The Killer Angels

From Academic Kids

The Killer Angels (1974) is a historical novel by Michael Shaara that was awarded the Pulitzer Prize for Fiction in 1975. The book tells the story of four days of the Battle of Gettysburg in the American Civil War: June 29, 1863, as the troops of both the Union and the Confederacy move into battle around the town of Gettysburg, Pennsylvania, and July 1, July 2, and July 3, when the battle was fought. Each day is told from the perspective of the commanders of both armies: Robert E. Lee and James Longstreet for the Confederacy, and Joshua Chamberlain and John Buford for the Union, with each chapter describing the emotion-laden decision of these officers as they went into battle. Maps depicting the positioning of the troops as they advanced add to the sense of authenticity as decisions are made to advance and retreat with the armies. Through their voices, the author succeeds in conveying not only the excitement and horror of the largest battle in the history of North America, but also the causes of the Civil War and the motivations that led old friends to face each other on the battlefield.

The novel is sometimes compared to Stephen Crane's The Red Badge of Courage for its depiction of the war, but Shaara emphasizes the decisions, motivations, and actions of generals and colonels in the battle more than the common soldiers. Shaara explained that he was aiming to produce an epic military study modeled after William Shakespeare's Henry V. His choice for a specific subject was inspired by a family vacation that Shaara took to the site of the battle in 1966. Shaara's son Jeffrey Shaara expanded the story by adding a prequel, Gods and Generals and a sequel, The Last Full Measure.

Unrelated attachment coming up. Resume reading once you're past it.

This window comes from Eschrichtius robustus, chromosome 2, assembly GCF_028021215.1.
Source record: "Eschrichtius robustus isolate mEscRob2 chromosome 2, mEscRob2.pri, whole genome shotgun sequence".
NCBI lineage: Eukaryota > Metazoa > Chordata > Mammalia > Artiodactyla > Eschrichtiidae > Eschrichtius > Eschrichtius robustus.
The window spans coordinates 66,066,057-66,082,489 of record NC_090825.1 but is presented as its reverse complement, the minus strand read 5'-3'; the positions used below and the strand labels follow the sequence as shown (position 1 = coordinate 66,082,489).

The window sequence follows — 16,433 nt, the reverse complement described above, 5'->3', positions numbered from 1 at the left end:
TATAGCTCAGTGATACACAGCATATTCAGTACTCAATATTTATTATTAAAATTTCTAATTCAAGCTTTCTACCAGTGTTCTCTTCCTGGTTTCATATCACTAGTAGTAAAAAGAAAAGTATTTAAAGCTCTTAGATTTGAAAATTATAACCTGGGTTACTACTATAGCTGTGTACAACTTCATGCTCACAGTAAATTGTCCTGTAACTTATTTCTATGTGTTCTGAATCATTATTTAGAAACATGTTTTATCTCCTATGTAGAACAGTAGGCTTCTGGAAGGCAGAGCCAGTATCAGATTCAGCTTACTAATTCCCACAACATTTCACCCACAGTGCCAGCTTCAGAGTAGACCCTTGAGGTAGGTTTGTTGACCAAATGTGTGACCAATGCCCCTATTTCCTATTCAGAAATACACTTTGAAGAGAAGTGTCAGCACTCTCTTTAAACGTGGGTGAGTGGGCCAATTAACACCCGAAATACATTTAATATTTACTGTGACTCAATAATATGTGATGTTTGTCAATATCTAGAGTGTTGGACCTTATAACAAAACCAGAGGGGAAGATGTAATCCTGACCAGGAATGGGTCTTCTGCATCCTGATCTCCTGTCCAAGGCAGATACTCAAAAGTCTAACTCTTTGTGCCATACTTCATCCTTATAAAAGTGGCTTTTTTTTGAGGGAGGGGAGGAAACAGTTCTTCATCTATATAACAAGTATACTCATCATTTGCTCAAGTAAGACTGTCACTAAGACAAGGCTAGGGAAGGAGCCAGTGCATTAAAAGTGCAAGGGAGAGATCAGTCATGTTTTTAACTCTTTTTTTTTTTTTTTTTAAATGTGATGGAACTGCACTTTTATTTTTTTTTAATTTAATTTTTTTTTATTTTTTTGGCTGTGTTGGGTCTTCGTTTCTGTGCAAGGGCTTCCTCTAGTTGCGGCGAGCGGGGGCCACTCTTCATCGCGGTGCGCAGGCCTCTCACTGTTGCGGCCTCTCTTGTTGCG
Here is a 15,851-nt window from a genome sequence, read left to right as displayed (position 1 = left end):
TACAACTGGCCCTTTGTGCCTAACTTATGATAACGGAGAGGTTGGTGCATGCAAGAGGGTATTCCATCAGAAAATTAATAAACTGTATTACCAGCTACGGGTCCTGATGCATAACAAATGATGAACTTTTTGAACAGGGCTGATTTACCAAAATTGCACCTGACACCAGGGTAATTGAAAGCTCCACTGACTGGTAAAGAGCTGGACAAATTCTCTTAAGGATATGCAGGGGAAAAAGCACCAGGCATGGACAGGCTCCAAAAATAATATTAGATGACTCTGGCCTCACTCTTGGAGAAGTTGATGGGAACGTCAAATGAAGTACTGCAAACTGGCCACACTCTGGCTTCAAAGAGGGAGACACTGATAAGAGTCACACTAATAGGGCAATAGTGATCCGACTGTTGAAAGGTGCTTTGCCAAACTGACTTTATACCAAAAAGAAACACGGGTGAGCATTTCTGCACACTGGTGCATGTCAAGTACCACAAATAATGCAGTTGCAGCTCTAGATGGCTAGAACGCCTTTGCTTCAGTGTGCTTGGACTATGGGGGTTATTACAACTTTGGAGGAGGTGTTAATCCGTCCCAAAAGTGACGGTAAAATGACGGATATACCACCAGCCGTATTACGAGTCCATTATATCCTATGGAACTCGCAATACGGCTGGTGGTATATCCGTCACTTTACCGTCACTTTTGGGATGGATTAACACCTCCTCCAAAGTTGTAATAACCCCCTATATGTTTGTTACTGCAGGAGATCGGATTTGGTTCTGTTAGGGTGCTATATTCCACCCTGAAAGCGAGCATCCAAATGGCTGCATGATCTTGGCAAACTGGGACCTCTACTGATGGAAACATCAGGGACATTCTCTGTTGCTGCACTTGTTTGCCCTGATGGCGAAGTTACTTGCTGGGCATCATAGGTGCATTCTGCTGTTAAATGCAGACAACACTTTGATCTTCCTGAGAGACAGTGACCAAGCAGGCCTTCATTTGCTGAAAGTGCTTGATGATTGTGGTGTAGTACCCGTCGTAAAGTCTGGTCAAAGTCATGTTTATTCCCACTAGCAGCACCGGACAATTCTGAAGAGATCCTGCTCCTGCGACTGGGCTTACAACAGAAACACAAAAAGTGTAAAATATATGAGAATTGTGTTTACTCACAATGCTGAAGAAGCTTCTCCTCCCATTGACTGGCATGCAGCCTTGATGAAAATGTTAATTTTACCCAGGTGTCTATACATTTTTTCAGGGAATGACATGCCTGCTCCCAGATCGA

The Killer Angels was a source for the screenplay for the 1993 movie, Gettysburg. (See Gettysburg (movie).)

Publication of The Killer Angels and release of the movie have had two significant influences on modern perceptions of the Civil War. First, the actions of Chamberlain and the 20th Maine Infantry on Little Round Top have achieved enormous public awareness: visitors touring the Gettysburg Battlefield rank the 20th Maine monument as their most important stop. Second, since Shaara used the memoirs of General James Longstreet as a prime source for his history, the book has renewed the modern re-evaluation of Longstreet's reputation, damaged since the 1870s by the Lost Cause writers, such as Jubal A. Early.

General H. Norman Schwarzkopf described The Killer Angels as "the best and most realistic historical novel about war that I have ever read." In addition, the filmmaker Ken Burns has mentioned the influence of the book in developing his interest in the Civil War and his subsequent production of the PBS series on the subject.

Further Reading

  • Hartwig, D. Scott, A Killer Angels Companion, Thomas Publications, 1996, ISBN 0939631954.

Preceded by:
no award given
Pulitzer Prize Winners for Fiction Succeeded by:
Humboldt's Gift
by Saul Bellow
(1976 winner)

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